Syllabus: "Wealth and Poverty in Christian Tradition"



This course is offered as Ethics 7005 at Holy Cross Greek Orthodox School of Theology in Boston, Massachusetts, fall 2004; Professor: Rev. Dr. Emmanuel Clapsis; posted here with permission.


The multiple and complex understandings of wealth and poverty in Christian tradition will be critically examined in their historical and socio-economic cultural settings. Particular attention will be given to the human dignity and solidarity that the biblical and patristic tradition espouses as constitutive elements of Christian discipleship. The Seminar will also examine the ethical and redemptive nature of almsgiving, and how wealth and poverty fits into God's providential love for the world.


  • The participants in this seminar are obligated to study the assigned readings and actively participate in class discussions.
  • Students will take turns to write short 5-page reports (no more than two) on the assigned readings with the purpose of addressing and discussing with all the participants theological issues that arise from the assigned readings.
  • A short research paper (no more than 15 pages) on issues of wealth and poverty that we have addressed in this class

Required Readings

  • Martin Hengel, Property and Riches in the Early Church (Philadelphia: Fortress Press, 1974)
  • Peter Brown, Poverty and Leadership in the Later Roman Empire (Hanover and London: University Press of New England, 2002)
  • Justo L. Gonzalez, Faith and Wealth: A History of Early Christian Ideas on the Origin, Significance, and Use of Money (San Francisco: Harper and Rowe Publishers, 1990)
  • Roman Garrison, Redemptive Almsgiving in Early Christianity, Journal for the Study of the New Testament Supplement Series 77, 1993
  • Susan R. Holman, The Hungry are Dying: Beggars and Bishops in Roman Cappadocia (New York: Oxford University Press, 2001)

Class Sessions with Reading Assignments

1. The Greco-Roman Views of Wealth and Poverty

  • Gonzalez, pp. 1-68; Holman, pp. 1-63

2. The Biblical Views on Wealth and Poverty

  • Hengel (entire); Michael D. Guinan (ed.), Gospel Poverty: Essays in Biblical Theology (Chicago: Franciscan Herald Press, 1977), pp. 1-120

3. Poverty and Wealth in the Early Christian Fathers

  • J.A. McGuckin, "The Vine and the Elm Tree: The Patristic Interpretation of Jesus' Teaching on Wealth," in W.J. Sheils and Diana Wood (eds.), The Church and Wealth: Papers Read at the 1986 Summer Meeting and the 1987 Winter Meeting of the Ecclesiastical History Society (Oxford: Blackwell, 1987), pp. 1-14;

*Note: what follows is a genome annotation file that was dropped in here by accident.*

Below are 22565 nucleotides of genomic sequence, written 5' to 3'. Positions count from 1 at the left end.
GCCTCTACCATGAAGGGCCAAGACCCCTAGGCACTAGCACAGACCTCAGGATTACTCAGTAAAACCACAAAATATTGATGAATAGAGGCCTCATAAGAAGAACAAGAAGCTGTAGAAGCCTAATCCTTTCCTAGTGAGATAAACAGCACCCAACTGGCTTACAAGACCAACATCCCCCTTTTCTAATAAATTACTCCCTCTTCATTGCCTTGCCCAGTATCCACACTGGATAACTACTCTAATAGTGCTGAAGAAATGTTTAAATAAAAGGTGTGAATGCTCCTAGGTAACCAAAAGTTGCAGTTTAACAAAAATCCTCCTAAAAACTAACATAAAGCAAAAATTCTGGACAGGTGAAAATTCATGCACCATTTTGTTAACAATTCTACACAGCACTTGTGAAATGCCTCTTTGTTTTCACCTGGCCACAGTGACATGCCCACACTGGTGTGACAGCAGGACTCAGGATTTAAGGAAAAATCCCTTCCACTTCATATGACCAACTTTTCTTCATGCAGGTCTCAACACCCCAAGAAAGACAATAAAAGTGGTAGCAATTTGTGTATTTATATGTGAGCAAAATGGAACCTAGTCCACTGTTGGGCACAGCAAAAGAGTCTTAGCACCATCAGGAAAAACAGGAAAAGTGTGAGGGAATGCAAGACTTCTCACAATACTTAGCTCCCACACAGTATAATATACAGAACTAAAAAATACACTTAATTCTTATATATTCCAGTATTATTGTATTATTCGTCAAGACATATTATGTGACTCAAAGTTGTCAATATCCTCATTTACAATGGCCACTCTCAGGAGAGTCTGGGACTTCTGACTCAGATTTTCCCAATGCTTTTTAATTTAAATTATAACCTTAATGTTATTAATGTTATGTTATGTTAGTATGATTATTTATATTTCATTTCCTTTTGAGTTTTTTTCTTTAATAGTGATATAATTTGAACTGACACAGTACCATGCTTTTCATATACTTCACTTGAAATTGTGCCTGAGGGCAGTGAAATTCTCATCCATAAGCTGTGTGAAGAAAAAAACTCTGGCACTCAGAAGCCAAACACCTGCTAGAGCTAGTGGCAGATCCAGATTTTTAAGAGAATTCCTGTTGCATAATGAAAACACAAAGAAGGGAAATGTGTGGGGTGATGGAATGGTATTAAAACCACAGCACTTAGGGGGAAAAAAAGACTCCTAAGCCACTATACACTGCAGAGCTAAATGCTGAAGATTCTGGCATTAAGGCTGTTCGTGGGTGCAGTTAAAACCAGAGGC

• Garrison (entire);
  • Patristic Readings: the I and II Epistles of Clement; Shepherd of Hermas; Clement of Alexandria's On the Rich Man's Salvation

4. The Bishops and the Poor

  • Brown (entire)

5. The Church and Economic Practice

  • Angeliki E. Liaou, "The Church, Economic Thought and Economic Practice," in Robert F. Taft (ed), Christian East: Its Institutions and Its Thought: A Critical Reflection (Rome: Pontificio Istituto Orientale, 1996), pp. 435-464;
  • St. Basil, Homily on Ps. 14b, English trans in Sister Agnes Clare Way (ed/trans), St. Basil: Exegetic Homilies, Fathers of the Church 46 (Washington: Catholic University Press, 1963), pp. 181-191
  • St. Gregory of Nyssa, Contra Usuarios, English trans in Casimir McCambley, "Against Those Who Practice Usury," Greek Orthodox Theological Review 36 (1991), pp. 287-302

6. The Poor in Cappadocia

  • Brian E. Daley, "Building a New City: The Cappadocian Fathers and the Rhetoric of Philanthropy, Journal of Early Christian Studies 7 (1999), pp. 431-461
  • Holman, pp. 64-167

7. Patristic Sermons on Poverty, Wealth and Almsgiving

  • St. Basil, Hom. 6 (=homilia in illud: destruam horrea meai), English trans in M.F. Toal, The Sunday Sermons of the Great Fathers (Chicago: Henry Regnery, 1959), vol. 3, pp. 325-332
  • St. Basil, Hom 8 ("In time of famine and drought"), English trans in Holman, pp. 183-192
  • Gregory of Nazianzus, Or. 14 (=de pauperum amore), English trans in M.F. Toal, The Sunday Sermons of the Great Fathers (Chicago: Henry Regnery, 1963), vol. 4, pp. 43-64.
  • Gregory of Nyssa, "On the love of the poor" 1 (=de beneficentia) and "On the love of the poor" 2 (=in illud: quatenus uni ex his fecistis mihi fecistis = "On the saying, 'Whoever has done it to one of these has done it to me"), English trans in Holman, pp. 193-206

8. St. John Chrysostom

  • Peter C. Phan (ed), Social Thought. Messages of the Fathers of the Church 20 (Wilmington, DE: Michael Glazier, 1984), pp. 135-160

9. Latin Patristic Literature

  • Boniface Ramsey, "Almsgiving in the Latin Church: The Late Fourth and Early Fifth Centuries," Theological Studies 43 (1982), pp. 226-259
  • Phan, pp. 161-267

10. Contemporary Christian Views on poverty and Wealth

  • Norbert Greinacher and Alois Muller (eds), The Poor and the Church (NY: Seabury Press, 1977)
  • John C. Haughey (ed.), The Faith that Does Justice: Examining the Christian Sources for Social Changes. Woodstock series 2 (NY: Paulist Press, 1977)
  • Michael Taylor, Not Angels but Agencies: The Ecumenical Response to Poverty—A Primer (Geneva: WCC Publications, 1995
  • Commission on the Churches' Participation in Development, Separation without hope? Essays on the Relation between the Church and the Poor During the Industrial Revolution and the Western Colonial Expansion (Geneva: WCC, 1978)